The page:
Why MVP should stand for "Manually Verified Product"
An MVP for SaaS should be as manual as possible. As a programmer when I say manual people think I mean start a bash script, instead of it being a cron job. What I mean is that as much as possible MVP should consist of a person, reading instructions from an internal wiki and tracking what they do in a spreadsheet.
This isn’t a new thought the Wikipedia page on MVP even describes doing something like this for the MVP of a service and googling for “concierge MVP” gives lots of examples. Eric Ries and the lean startup movement have been promoting this type of thinking for a while and Rob Walling touches on it when he talks about launching a software product in Start Small Stay Small
But these are mainly reasons to do it manually from a purely business perspective. They don’t really emphasize why you would want to do it manually from a software engineering perspective.
Every programmer knows once you write a piece of software creating another copy, or running it for another customer is (practically) free. The cost equation for software is:
total cost of product = fixed cost + (0 * number of customers)
Where fixed cost is essentially the salary of your developers and designers. But this equation is only applicable to finished products. With an MVP you will most likely be iterating on the product multiple times which means that there will be a fixed cost for each iteration.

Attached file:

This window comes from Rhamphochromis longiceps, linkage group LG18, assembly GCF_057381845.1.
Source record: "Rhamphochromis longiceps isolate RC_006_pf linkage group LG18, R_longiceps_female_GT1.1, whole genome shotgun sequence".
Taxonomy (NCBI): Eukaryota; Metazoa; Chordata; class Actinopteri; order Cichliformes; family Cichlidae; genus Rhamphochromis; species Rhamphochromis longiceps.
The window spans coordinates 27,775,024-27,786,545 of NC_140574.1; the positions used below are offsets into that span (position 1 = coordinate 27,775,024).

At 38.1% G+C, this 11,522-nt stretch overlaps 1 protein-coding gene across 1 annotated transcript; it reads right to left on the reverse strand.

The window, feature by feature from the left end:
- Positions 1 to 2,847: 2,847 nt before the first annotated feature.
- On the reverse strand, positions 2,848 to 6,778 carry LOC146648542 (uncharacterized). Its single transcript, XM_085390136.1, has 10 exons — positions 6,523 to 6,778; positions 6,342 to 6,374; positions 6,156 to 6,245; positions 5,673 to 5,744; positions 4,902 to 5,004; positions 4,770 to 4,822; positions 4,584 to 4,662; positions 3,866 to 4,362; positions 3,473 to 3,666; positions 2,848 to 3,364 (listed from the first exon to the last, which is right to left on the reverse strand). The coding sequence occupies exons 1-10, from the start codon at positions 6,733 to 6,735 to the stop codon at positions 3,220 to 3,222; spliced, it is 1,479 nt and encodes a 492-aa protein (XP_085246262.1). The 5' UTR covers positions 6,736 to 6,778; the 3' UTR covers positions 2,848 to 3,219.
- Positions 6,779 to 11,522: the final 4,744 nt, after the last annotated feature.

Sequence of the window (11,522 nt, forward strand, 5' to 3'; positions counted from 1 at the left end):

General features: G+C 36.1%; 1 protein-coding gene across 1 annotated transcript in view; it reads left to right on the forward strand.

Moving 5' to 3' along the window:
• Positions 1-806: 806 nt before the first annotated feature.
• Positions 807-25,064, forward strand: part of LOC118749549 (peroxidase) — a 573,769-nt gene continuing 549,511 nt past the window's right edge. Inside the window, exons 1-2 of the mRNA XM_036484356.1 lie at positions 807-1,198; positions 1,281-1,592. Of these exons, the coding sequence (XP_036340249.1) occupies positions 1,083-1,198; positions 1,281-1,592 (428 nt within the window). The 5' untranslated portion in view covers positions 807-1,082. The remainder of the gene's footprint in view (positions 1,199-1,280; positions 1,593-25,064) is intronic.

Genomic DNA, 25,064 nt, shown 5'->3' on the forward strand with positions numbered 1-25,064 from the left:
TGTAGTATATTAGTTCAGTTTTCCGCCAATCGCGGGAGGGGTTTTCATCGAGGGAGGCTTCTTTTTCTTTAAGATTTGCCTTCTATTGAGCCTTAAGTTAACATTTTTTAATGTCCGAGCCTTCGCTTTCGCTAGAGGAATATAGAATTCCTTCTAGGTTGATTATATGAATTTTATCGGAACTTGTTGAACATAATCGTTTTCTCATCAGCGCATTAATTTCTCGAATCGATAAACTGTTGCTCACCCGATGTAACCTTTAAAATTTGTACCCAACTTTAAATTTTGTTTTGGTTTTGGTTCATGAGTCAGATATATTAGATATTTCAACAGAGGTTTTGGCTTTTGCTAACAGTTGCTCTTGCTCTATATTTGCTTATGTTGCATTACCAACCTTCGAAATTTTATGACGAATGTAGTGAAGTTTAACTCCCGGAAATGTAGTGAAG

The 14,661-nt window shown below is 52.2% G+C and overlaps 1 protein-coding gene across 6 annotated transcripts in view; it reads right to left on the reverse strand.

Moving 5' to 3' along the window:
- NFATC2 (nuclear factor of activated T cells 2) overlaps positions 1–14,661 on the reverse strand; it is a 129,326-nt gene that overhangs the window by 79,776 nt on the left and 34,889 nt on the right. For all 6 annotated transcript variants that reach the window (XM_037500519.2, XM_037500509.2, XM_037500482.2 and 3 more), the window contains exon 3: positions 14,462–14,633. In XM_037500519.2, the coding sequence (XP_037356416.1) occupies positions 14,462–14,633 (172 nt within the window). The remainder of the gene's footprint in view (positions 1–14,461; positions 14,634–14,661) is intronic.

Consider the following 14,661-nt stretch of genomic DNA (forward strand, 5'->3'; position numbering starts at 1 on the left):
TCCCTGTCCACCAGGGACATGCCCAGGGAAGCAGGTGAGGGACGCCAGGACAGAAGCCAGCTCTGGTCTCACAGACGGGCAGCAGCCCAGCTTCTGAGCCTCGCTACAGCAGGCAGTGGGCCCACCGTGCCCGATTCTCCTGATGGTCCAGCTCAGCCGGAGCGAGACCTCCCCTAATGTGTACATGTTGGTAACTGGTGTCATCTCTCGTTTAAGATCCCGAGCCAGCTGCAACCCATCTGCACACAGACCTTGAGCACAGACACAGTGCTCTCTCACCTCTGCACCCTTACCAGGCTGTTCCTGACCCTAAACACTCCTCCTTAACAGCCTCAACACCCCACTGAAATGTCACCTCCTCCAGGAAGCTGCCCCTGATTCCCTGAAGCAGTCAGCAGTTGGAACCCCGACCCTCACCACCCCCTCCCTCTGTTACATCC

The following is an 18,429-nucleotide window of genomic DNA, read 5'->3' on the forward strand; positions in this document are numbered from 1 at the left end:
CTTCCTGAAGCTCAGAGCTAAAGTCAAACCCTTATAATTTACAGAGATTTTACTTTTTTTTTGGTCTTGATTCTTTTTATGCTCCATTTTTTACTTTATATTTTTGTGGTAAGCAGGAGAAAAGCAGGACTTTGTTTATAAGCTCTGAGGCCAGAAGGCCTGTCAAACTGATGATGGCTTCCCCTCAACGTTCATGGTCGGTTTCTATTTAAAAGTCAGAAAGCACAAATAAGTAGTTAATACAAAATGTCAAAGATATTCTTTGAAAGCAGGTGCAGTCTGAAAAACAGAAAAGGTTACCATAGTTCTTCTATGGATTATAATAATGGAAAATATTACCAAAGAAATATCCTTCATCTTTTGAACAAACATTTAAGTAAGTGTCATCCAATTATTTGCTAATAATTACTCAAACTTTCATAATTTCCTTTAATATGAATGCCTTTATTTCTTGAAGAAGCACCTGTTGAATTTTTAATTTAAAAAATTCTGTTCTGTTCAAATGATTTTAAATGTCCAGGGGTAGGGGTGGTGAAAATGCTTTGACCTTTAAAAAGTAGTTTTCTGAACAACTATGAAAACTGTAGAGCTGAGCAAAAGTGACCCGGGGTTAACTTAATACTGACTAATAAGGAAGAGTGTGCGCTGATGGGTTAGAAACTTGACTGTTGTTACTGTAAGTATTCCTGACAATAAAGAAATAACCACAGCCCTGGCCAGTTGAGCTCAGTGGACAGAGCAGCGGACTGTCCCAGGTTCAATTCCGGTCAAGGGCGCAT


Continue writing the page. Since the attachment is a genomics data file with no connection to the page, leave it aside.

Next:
By doing it completely manually you change the equation to:
total cost of product = 0 + (cost per customer * number of customers)
When the number of customers is small (like during an MVP) even with a high cost per customer it’s unlikely that it will be greater than the fixed cost of multiple iterations of the software.
In addition you’ll gain better insight into what software you should be writing and designing. And if your product doesn’t work you haven’t payed the high fixed cost of writing reams of code
During an MVP your application layer and infrastructure will normally not need to change that much, but the business logic layer and the front end is likely to change multiple times as you get feedback from customers. From a product point of view feedback is great but to iterate quickly this means that you’ll have to be constantly tweaking the business rules and front end.
Updating code without incurring too much technical debt takes a lot of time, which means you aren’t iterating quickly. To update code properly you need to
- Update the test
- Update the code
- Get a code review
- Push to production
In addition if your business logic model is completely wrong you’re going to have to refactor your code and update all of your underlying database tables. Doing this can take a lot of engineering effort, which will slow you down. By doing it manually at first you learn the domain model, which means you can get the domain model right the first time you implement it.
Better error handling